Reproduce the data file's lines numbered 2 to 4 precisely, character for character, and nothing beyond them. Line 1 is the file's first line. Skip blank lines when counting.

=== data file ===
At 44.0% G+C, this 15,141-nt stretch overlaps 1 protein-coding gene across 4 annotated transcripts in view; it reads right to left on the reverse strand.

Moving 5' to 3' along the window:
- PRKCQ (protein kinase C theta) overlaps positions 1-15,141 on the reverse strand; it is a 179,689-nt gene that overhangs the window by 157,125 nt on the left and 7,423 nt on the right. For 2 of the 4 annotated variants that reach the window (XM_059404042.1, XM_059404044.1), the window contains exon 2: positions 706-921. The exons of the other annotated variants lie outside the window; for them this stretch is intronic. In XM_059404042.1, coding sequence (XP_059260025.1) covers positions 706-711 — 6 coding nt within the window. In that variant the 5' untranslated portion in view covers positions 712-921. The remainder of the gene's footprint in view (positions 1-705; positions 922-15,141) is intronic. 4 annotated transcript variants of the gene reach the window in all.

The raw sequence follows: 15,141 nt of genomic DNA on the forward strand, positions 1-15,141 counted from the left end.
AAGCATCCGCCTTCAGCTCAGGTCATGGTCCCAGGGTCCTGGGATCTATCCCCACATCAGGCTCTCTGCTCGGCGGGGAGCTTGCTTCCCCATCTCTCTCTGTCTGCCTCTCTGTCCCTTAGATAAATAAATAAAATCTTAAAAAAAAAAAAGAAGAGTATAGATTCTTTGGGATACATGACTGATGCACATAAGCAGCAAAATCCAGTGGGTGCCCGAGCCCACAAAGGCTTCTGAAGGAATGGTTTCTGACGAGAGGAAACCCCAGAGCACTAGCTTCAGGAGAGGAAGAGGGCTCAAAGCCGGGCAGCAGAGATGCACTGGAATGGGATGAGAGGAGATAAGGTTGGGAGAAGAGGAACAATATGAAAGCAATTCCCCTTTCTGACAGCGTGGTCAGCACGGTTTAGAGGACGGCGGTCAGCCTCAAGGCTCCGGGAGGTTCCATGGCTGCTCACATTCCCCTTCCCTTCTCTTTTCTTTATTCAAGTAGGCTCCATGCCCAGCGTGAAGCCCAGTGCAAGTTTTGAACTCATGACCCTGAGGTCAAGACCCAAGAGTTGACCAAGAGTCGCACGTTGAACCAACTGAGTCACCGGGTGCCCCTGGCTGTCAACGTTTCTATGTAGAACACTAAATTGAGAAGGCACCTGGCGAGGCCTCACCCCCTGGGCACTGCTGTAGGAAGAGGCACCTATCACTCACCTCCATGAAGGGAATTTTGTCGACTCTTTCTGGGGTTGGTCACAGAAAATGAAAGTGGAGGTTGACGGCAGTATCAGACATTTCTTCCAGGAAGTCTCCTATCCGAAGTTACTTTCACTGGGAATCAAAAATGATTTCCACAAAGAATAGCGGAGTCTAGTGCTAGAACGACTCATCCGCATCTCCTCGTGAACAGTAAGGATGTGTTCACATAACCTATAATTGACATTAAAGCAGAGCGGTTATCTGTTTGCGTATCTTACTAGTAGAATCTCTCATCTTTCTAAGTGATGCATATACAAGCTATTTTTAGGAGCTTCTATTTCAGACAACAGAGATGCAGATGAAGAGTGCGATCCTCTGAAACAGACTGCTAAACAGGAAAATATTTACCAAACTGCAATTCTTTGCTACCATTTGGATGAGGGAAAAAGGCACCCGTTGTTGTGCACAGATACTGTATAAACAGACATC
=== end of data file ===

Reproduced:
Moving 5' to 3' along the window:
- PRKCQ (protein kinase C theta) overlaps positions 1-15,141 on the reverse strand; it is a 179,689-nt gene that overhangs the window by 157,125 nt on the left and 7,423 nt on the right. For 2 of the 4 annotated variants that reach the window (XM_059404042.1, XM_059404044.1), the window contains exon 2: positions 706-921. The exons of the other annotated variants lie outside the window; for them this stretch is intronic. In XM_059404042.1, coding sequence (XP_059260025.1) covers positions 706-711 — 6 coding nt within the window. In that variant the 5' untranslated portion in view covers positions 712-921. The remainder of the gene's footprint in view (positions 1-705; positions 922-15,141) is intronic. 4 annotated transcript variants of the gene reach the window in all.

The raw sequence follows: 15,141 nt of genomic DNA on the forward strand, positions 1-15,141 counted from the left end.